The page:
Nick Caplin, an Amazon spokesman, said that “if a customer within the Palestinian Territories enters their address and selects Israel as the country, they can receive free shipping through the same promotion”.

Contested territory

Israel has occupied the West Bank since it wrested the region from Jordanian control in the 1967 war. Today, it is home to some 460,000 Israelis, who live in settlements widely considered illegal by the international community. Palestinians have decried the increasing normalisation of these settlements, which are guarded by the Israeli military, as a barrier to an eventual negotiated peace with Israel.

Last month the Trump administration rolled out its long-anticipated Israeli-Palestinian peace plan, which in effect called for the creation of a fractured, rump Palestinian state surrounded by Israel. The Palestinians were outraged, with President Mahmoud Abbas arguing that the plan “detracts from Palestinian rights and denies all agreements and resolutions of international legitimacy”.

Mail deliveries to the Israeli-occupied West Bank must pass through Israel before reaching the Palestinian territory, and are often subject to long delays. Human rights campaigners said that by offering the discount exclusively to addresses listed as Israeli West Bank settlements, and not the Palestinian Territories, Amazon is wading into a geopolitical dispute that is increasingly creating two sets of rules for two increasingly intertwined populations.

Michael Sfard, an Israeli international human rights lawyer, said that Amazon’s policy is “blatant discrimination between potential customers on the basis of their nationality” in a single geopolitical area.

Peace Now said that the discrepancy in Amazon’s services between Israelis and Palestinians “adds to the overall picture of one group of people enjoying the privileges of citizenship while another people living in the same territory do not”.

‘100 or 200 packages every day’

Until last year, Amazon existed in Israel only as a means to buy from international sellers, a limitation that meant high prices and long delivery times. That changed in 2019 as the company courted local sellers to use the platform to sell locally and globally, as well as launching a Hebrew-language version of its website in August.

With retail prices in Israel notoriously high compared to incomes, and little domestic competition for consumer goods, Amazon’s arrival came as welcome news for many Israelis.

In the West Bank settlement of Efrat, home to around 10,000 Israelis, there has been such a massive increase in parcels in recent months that the overwhelmed post office pressed the butcher shop next door into delivering packages to customers.

“Every day 100 or 200 packages from Amazon,” said Meir Cohen, an Efrat post office clerk, calling the recent influx “madness”.

Barely two miles south of Efrat, however, the comparable-sized Palestinian town of Beit Fajjar has no postal service. Local resident Yazeed Odah said he must travel 45 minutes into Bethlehem in order to retrieve mail, with the Palestinian postal service largely dysfunctional, and estimated delivery times in excess of a month.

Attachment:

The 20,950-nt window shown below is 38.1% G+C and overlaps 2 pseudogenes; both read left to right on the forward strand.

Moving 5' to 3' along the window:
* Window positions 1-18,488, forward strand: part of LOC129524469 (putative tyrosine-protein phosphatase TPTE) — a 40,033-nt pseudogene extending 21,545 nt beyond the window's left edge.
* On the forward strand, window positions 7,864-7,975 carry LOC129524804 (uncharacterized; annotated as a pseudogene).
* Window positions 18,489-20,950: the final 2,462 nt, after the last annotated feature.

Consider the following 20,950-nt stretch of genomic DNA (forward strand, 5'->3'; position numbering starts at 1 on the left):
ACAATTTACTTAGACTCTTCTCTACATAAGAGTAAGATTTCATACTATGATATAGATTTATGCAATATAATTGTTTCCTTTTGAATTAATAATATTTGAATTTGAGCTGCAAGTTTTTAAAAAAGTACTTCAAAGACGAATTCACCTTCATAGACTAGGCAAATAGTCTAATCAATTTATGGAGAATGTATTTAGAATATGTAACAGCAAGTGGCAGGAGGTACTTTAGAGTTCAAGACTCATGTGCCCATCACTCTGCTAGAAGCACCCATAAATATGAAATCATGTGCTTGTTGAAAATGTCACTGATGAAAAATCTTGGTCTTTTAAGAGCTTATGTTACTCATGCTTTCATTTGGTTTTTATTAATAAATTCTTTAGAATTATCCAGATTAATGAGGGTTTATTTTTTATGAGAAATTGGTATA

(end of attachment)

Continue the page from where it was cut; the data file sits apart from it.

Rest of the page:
Amazon is not the first tech company to encounter complications when operating in West Bank settlements. In 2018, home rental website Airbnb removed listings in the region following outrage from Palestinian officials and human rights groups, only to reverse that decision less than a year later after Israeli pressure mounted.

This week, the UN published a list of 112 companies it identified as having business ties with Israeli West Bank settlements that “raised particular human rights concerns”. Among those named in addition to Airbnb were TripAdvisor, Motorola and Expedia. Amazon was not included.

Diana Buttu, a former PLO spokeswoman and legal adviser in peace talks between Israel and Palestine, said Amazon’s policy is, in effect, “allowing the settlement activity to be viewed as legal when [it’s] not.”

“The issue is just how normalised the settlements have become, not just in Israeli eyes, but in international eyes,” Buttu added. “And that’s the problem, it’s that unless you begin to treat them as illegal, then it becomes so natural for them to become normalised.”

After the publication of this article, for which the FT contacted Amazon for comment several times, the company added that the exclusion of the Palestinian Territories from the shipping discount was “a logistical issue and not a sign of any other consideration”.

Noam Perry, Economic Activism Associate

American Friends Service Committee, 1730 Franklin St. Suite 201, Oakland, CA 94612


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Amazon Threatens its Workers Agitating for Climate Justice

A new report on PBS:

NEW YORK (AP) — Amazon employees say the company is threatening to fire workers for publicly pushing the company to do more to combat climate change.

Amazon Employees For Climate Justice, a climate change advocacy group founded by Amazon workers, said Thursday that the company sent letters to members telling them that they could be fired if they continued to speak to the press.

“This is not the time to shoot the messengers,” said Amazon employee Maren Costa, in a prepared statement. “This is not the time to silence those who are speaking out.”

You can learn more from them directly at